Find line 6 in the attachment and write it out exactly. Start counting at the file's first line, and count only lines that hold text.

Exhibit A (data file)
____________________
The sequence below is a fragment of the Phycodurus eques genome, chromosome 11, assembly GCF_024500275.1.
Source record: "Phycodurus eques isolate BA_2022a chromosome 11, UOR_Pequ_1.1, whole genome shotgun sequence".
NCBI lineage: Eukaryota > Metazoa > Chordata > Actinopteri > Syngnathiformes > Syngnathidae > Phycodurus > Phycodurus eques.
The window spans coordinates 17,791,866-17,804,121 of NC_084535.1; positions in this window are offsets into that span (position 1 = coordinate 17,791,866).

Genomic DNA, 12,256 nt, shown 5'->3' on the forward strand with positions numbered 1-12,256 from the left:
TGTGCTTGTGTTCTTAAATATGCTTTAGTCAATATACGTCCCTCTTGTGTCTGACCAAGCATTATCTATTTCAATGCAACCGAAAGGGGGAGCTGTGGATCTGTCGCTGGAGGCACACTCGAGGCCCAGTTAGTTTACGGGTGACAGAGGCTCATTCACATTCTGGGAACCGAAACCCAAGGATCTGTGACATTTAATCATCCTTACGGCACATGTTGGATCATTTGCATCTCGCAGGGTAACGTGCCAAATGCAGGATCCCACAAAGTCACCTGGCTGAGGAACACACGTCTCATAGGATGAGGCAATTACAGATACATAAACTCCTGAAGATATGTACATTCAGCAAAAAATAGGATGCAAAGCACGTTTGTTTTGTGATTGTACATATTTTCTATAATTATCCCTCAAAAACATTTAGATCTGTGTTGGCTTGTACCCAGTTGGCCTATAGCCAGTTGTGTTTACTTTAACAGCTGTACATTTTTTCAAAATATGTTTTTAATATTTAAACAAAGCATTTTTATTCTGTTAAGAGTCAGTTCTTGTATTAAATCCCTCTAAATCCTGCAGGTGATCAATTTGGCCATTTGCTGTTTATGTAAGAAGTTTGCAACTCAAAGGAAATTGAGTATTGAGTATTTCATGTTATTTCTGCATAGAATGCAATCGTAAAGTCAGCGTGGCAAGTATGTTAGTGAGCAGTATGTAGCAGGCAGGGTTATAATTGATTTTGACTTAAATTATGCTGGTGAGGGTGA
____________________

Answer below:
TGTGCTTGTGTTCTTAAATATGCTTTAGTCAATATACGTCCCTCTTGTGTCTGACCAAGCATTATCTATTTCAATGCAACCGAAAGGGGGAGCTGTGGATCTGTCGCTGGAGGCACACTCGAGGCCCAGTTAGTTTACGGGTGACAGAGGCTCATTCACATTCTGGGAACCGAAACCCAAGGATCTGTGACATTTAATCATCCTTACGGCACATGTTGGATCATTTGCATCTCGCAGGGTAACGTGCCAAATGCAGGATCCCACAAAGTCACCTGGCTGAGGAACACACGTCTCATAGGATGAGGCAATTACAGATACATAAACTCCTGAAGATATGTACATTCAGCAAAAAATAGGATGCAAAGCACGTTTGTTTTGTGATTGTACATATTTTCTATAATTATCCCTCAAAAACATTTAGATCTGTGTTGGCTTGTACCCAGTTGGCCTATAGCCAGTTGTGTTTACTTTAACAGCTGTACATTTTTTCAAAATATGTTTTTAATATTTAAACAAAGCATTTTTATTCTGTTAAGAGTCAGTTCTTGTATTAAATCCCTCTAAATCCTGCAGGTGATCAATTTGGCCATTTGCTGTTTATGTAAGAAGTTTGCAACTCAAAGGAAATTGAGTATTGAGTATTTCATGTTATTTCTGCATAGAATGCAATCGTAAAGTCAGCGTGGCAAGTATGTTAGTGAGCAGTATGTAGCAGGCAGGGTTATAATTGATTTTGACTTAAATTATGCTGGTGAGGGTGA